COLUMBIA, SC — In the 24 years since Hurricane Hugo wrecked South Carolina’s coast, state regulators have allowed many people to build closer to the ocean than ever before.
It wasn’t supposed to be that way under a 1988 law intended to gradually push development back from the beach. But conflicting sections of the law prompted state regulators to approve high-rise hotels and houses farther out on the beach --- even though the structures became more vulnerable to future storms.
Now, a coastal study commission says that should change. After nearly two years of work, the state commission says South Carolina should clarify the law to prevent the march of development toward the sea.
The recommendations, approved Wednesday, are being made as the nation refocuses attention on rising sea level, climate change and the cost of killer storms on coastal communities.
Billions of dollars in federal aid are being sent to the northeastern U.S. to help victims of Hurricane Sandy, a devastating storm that washed away boardwalks, homes and businesses from New Jersey to Connecticut last fall.
Elizabeth Hagood, a former state regulator and member of the South Carolina study committee, said that while the memories of Hurricane Hugo may have faded in the Palmetto State, Sandy should resonate with every South Carolina resident.
“If Sandy had hit us, we would have a more sharp view’’ of the need to better control seaside development,’’ she said.
Wednesday’s recommendations will be contained in a report to the S.C. Department of Health and Environmental Control board and eventually to the S.C. Legislature. The Blue Ribbon Committee on Shoreline Management wrapped up its work during a meeting in Columbia.
The proposed changes are considered modest because they don’t offer new ideas on how to regulate beach development or how to realistically move existing development back from the beach. They also grandfather existing development in many cases. The recommendations were made after a sharp disagreement among committee members Wednesday on whether to abandon the state’s standing policy of retreat, or moving development away from the beach over time. The committee didn’t clarify the issue.
Still, the recommendations do address some of the loopholes and questionable interpretations of the 1988 law.
“Nothing is drastic here, but this a common sense strengthening and accountability and clarification of our goals,’’ said Hagood, a former DHEC board member. “Overall, it is a strengthening of the beachfront management act.’’
Development too close to the seashore not only exposes buildings to greater damage from hurricanes, but it can erode the beach the public uses to walk on. When waves pound buildings and seawalls, it worsens erosion by digging out the beach more rapidly.
Among the recommendations in the report, which will be available for public comment later this winter, are calls for South Carolina to:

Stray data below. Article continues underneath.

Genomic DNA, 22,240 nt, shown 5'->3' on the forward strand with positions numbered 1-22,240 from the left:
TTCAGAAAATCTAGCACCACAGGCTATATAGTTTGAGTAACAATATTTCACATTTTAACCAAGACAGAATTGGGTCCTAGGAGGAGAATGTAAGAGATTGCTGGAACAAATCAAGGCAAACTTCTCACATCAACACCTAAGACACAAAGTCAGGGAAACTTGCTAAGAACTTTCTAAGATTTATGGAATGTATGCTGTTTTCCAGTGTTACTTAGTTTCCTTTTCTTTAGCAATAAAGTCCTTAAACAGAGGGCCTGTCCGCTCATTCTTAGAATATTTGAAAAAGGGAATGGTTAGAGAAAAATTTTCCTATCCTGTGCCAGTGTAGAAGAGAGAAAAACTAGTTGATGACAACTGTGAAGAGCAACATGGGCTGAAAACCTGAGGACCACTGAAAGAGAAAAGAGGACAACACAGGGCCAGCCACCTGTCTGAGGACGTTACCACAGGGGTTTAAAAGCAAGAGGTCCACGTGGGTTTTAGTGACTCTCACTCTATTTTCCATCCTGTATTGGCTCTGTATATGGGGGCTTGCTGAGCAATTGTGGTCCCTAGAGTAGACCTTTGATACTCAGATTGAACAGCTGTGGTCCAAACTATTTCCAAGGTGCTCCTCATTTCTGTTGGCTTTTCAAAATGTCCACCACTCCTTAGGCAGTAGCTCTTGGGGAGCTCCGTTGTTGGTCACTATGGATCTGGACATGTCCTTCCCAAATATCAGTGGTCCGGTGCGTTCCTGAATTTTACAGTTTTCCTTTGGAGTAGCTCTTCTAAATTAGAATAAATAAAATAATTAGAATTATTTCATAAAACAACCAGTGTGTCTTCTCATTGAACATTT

• Stop allowing hotels, condominiums and other new development projects to jut far out on the beach. No new development should be allowed past a state primary building restriction line. DHEC’s coastal division for years has approved the practice, in some cases, after taxpayer-funded renourishment projects artificially built up the beach. When the sand washes away, the buildings are more vulnerable to the sea.
• Stop allowing new houses of more than 5,000 square feet to be constructed in areas touched by state building restriction lines, or setbacks. The lines were intended to limit development, but haven’t always done so. In the past, DHEC staff has interpreted the law to mean it could only restrict the portion of the house beyond the seaside building line. That allowed houses bigger than 5,000 square feet to be built on the oceanfront because they were only partially within the state’s jurisdiction.
• Stop allowing new or expanding golf courses to be built on the oceanfront past the state’s building restriction line. Some courses have been built past the line, DHEC coastal regulator Carolyn Boltin-Kelly said.
• Ban new groins -- rock and wooden walls that extend into the ocean -- except in limited circumstances. Groins slow erosion on parts of the beach, but make it worse on other parts.
• Stop letting cities and counties issue emergency orders for property owners to protect beachfront property with sandbags. The state would take sole authority over this practice.
• Establish a source of money to pay for beach renourishment projects or to move imperiled homes back from the beach. The state has had a renourishment fund for years, but it is largely empty because money usually isn’t appropriated by the Legislature.
Whether state lawmakers follow the commission’s advice is anything but a surety. Bills have already been introduced in the Legislature this year to weaken the existing state law.
Most notable is a bill that would allow new seawalls on the beach, a practice that has been banned in South Carolina for 25 years. That bill, sponsored by Sen. Glenn Reese, D-Spartanburg, comes as a Folly Beach landowner has built a seawall on the beach, which is not allowed under state law.
Reese introduced his bill after DHEC sought to stop the construction and have the seawall removed. He did not return telephone calls Wednesday to The State.